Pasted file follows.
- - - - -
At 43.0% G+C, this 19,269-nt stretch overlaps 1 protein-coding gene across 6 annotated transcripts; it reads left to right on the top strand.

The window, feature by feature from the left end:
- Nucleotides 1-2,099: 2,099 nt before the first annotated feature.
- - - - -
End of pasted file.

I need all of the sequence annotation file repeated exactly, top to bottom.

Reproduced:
At 43.0% G+C, this 19,269-nt stretch overlaps 1 protein-coding gene across 6 annotated transcripts; it reads left to right on the top strand.

The window, feature by feature from the left end:
- Nucleotides 1-2,099: 2,099 nt before the first annotated feature.